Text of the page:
Harvard University lecturer Marshall Ganz is esteemed in many circles for his prowess as an organizer—he served the United Farm Workers with Cesar Chavez for nearly 20 years, developing the concept of strategic capacity that led to some of the UFW’s greatest accomplishments—and as a political consultant, vaulting Congressional heavyweights like Nancy Pelosi to victories. Of most contemporary consequence, Ganz was instrumental in Barack Obama’s 2008 presidential bid, where he taught the principle of campaign volunteers quickly relating their personal stories to establish a connection with the public, then bonding over shared experiences, and bringing them back to what the Rev. Martin Luther King called “the urgency of now.” Ganz’s approach, called public narrative, deeply influenced Obama’s 2004 Democratic National Convention speech, popularly known as “The Audacity of Hope,” that launched the then President-to-be into the political stratosphere. The 74-year-old Ganz’s life and skill and uniting people is, today, one of American culture’s most intriguing stories.
Hearing Microshift, the new album by the UK’s Hookworms, it is hard not to think of the elderly, pudgy visage of Ganz amid these guitars, synthesizers and uptempo rhythms. That’s because Hookworms has historically been at its best with its penetrating lyrical style that speaks to you in a hyper-individual manner. Vocalist MJ has spoken publicly of his struggles with depression, and these pains have creeped into tracks on 2014’s The Hum and other releases. In telling this story of himself, MJ relates to the story of us, we who have all in some way been touched by personal demons, mental illness or the confusing stresses they can create among friends and family. In being so vulnerable, Hookworms has forged a kinship with fans that is rare at times.
The Leeds group has boasted a traditional backdrop that has been dissonant and confrontational throughout their career. Yet it is the sort of sublime abrasiveness that is melodious in a Daydream Nation way. When Hookworms burst on the music scene in 2011 with its eponymous EP, songs like the noise-sprinkled post-rock of “Medicine Cabinet” and kinda-dream-pop, almost surf-rock twinge of “I Have Some Business Out West” conjured comparisons immemorial. Now back after a few years away (due in large part to a flood that destroyed the group’s recording studio), the band teased its latest with the early release of the single, “Static Resistance.” On it, Hookworms makes it clear that MJ will continue his unflinchingly emotional lyrics (“There’s nothing wrong with being fragile or wry/I ran from my feelings, I ran from the city, I ran from desire/Lust haunts us forever“), but the way it is presented sees a departure that could surprise longtime supporters.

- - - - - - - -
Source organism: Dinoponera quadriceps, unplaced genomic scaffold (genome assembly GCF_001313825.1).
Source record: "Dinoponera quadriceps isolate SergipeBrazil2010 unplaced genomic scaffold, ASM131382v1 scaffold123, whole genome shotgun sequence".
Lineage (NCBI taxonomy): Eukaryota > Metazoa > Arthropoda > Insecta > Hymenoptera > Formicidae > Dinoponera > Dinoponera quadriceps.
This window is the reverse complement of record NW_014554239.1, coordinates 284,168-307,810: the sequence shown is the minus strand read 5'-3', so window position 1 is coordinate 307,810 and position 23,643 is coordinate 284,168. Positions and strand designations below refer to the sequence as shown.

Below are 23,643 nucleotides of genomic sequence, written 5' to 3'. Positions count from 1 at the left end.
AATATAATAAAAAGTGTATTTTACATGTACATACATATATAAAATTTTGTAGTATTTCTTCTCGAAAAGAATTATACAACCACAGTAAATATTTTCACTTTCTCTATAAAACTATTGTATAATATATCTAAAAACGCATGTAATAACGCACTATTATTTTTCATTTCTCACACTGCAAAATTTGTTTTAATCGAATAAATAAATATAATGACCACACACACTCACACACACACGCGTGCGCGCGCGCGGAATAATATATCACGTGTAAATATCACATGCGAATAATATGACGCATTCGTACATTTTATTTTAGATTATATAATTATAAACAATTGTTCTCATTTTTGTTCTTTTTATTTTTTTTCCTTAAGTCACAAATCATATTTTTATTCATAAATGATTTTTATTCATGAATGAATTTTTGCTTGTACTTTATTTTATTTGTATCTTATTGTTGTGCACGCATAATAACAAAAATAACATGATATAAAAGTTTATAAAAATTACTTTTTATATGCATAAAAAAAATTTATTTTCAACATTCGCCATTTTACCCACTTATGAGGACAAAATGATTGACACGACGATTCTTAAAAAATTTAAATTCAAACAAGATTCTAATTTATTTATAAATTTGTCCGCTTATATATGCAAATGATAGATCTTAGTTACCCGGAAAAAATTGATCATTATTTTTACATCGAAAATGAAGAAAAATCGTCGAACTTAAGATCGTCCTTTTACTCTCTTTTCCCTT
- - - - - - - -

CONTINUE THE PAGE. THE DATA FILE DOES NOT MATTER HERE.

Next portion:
Hearing the debut single off Microshift, “Negative Space,” it’d be a natural reaction to look at the date and time on one’s phone and wonder if time had reversed into an Orchestral Manoeuvres In The Dark or Pleasure Victim-era Berlin remix or tribute. The backbeats and tenor of Hookworms’ comeback harken strongly to vintage dance music. And indeed 1980s new wave pop has a long shadow—Taylor Swift tapped this vein with 1989, of course—and is very much thus part of the moment’s musical proclivities. Here with Microshift, though, it is a stunning change for a band better known for their alternative rock indulgences than its fidelity to electronica. While some critics have had many plays on the notion of a musical microshift being anything but, the truth is that Microshift splits tracks between the traditional Hookworms song structures and dance-rock/pop, with perhaps the balance going toward the well-hewn direction. Although there is much here to please loyal listeners who enjoy Hookworms’ legacy vibe, songs like “Ullswater,” with its buzzy keyboards and pulsing effects, are sure to garner lots of cocked heads because of the divergence. What will reel you back, even in spite of any potential disdain of the blips on a swirling cut such as “Each Time We Pass,” is that Ganzian ability to tell a story that ultimately is ours.
Songwriting carries the day on Microshift, with MJ breaking open memories and vignettes of friends and relationships in that very Weakerthans sort of manner that Hookworms has deftly mastered. “It’s been nearly a whole year since we spoke/I’m sorry I couldn’t see you/I’m glad you’re feeling safer, I’m glad you’re coping,” he coos on “The Soft Season.” Elsewhere, there are explorations of the self and the uncertainties of love and ourselves. A frequent theme of Hookworms’ lyrics is the human struggle to be better, to learn and grow. “What We Talk About,” the restless penultimate song off 2013’s Pearl Mystic is one of the finer examples of Hookworms’ pensive look at life as it is lived. On Microshift, there is plenty of hope, but not everything is a happy ending. MJ exudes longing for that positive conclusion, though. “I want you to know I don’t judge you if you’re still feeling frail,” he enjoins on “Opener,” a song that examines expectations and desire. “We could help each other.”
In the end, Microshift is to be appreciated for Hookworms’ willingness to take risks at an opportune time. For a group long emergent, this may be the exact moment to break through.